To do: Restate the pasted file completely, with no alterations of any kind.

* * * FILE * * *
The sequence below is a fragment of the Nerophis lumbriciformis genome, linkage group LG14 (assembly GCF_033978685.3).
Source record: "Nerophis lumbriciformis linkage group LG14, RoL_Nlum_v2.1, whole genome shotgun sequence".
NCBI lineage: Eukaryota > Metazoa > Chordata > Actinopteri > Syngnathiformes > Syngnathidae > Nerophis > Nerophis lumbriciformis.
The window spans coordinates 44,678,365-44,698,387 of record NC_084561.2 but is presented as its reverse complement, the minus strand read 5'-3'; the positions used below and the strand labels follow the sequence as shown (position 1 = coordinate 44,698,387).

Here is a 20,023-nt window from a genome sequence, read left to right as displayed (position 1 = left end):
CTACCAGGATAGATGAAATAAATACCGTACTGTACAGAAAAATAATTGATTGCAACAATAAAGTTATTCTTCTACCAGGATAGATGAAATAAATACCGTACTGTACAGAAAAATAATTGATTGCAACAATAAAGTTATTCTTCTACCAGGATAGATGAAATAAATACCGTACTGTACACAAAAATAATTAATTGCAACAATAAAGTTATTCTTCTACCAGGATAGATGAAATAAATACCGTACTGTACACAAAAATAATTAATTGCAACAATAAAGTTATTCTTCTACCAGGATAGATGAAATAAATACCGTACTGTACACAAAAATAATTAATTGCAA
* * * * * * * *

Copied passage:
The sequence below is a fragment of the Nerophis lumbriciformis genome, linkage group LG14 (assembly GCF_033978685.3).
Source record: "Nerophis lumbriciformis linkage group LG14, RoL_Nlum_v2.1, whole genome shotgun sequence".
NCBI lineage: Eukaryota > Metazoa > Chordata > Actinopteri > Syngnathiformes > Syngnathidae > Nerophis > Nerophis lumbriciformis.
The window spans coordinates 44,678,365-44,698,387 of record NC_084561.2 but is presented as its reverse complement, the minus strand read 5'-3'; the positions used below and the strand labels follow the sequence as shown (position 1 = coordinate 44,698,387).

Here is a 20,023-nt window from a genome sequence, read left to right as displayed (position 1 = left end):
CTACCAGGATAGATGAAATAAATACCGTACTGTACAGAAAAATAATTGATTGCAACAATAAAGTTATTCTTCTACCAGGATAGATGAAATAAATACCGTACTGTACAGAAAAATAATTGATTGCAACAATAAAGTTATTCTTCTACCAGGATAGATGAAATAAATACCGTACTGTACACAAAAATAATTAATTGCAACAATAAAGTTATTCTTCTACCAGGATAGATGAAATAAATACCGTACTGTACACAAAAATAATTAATTGCAACAATAAAGTTATTCTTCTACCAGGATAGATGAAATAAATACCGTACTGTACACAAAAATAATTAATTGCAA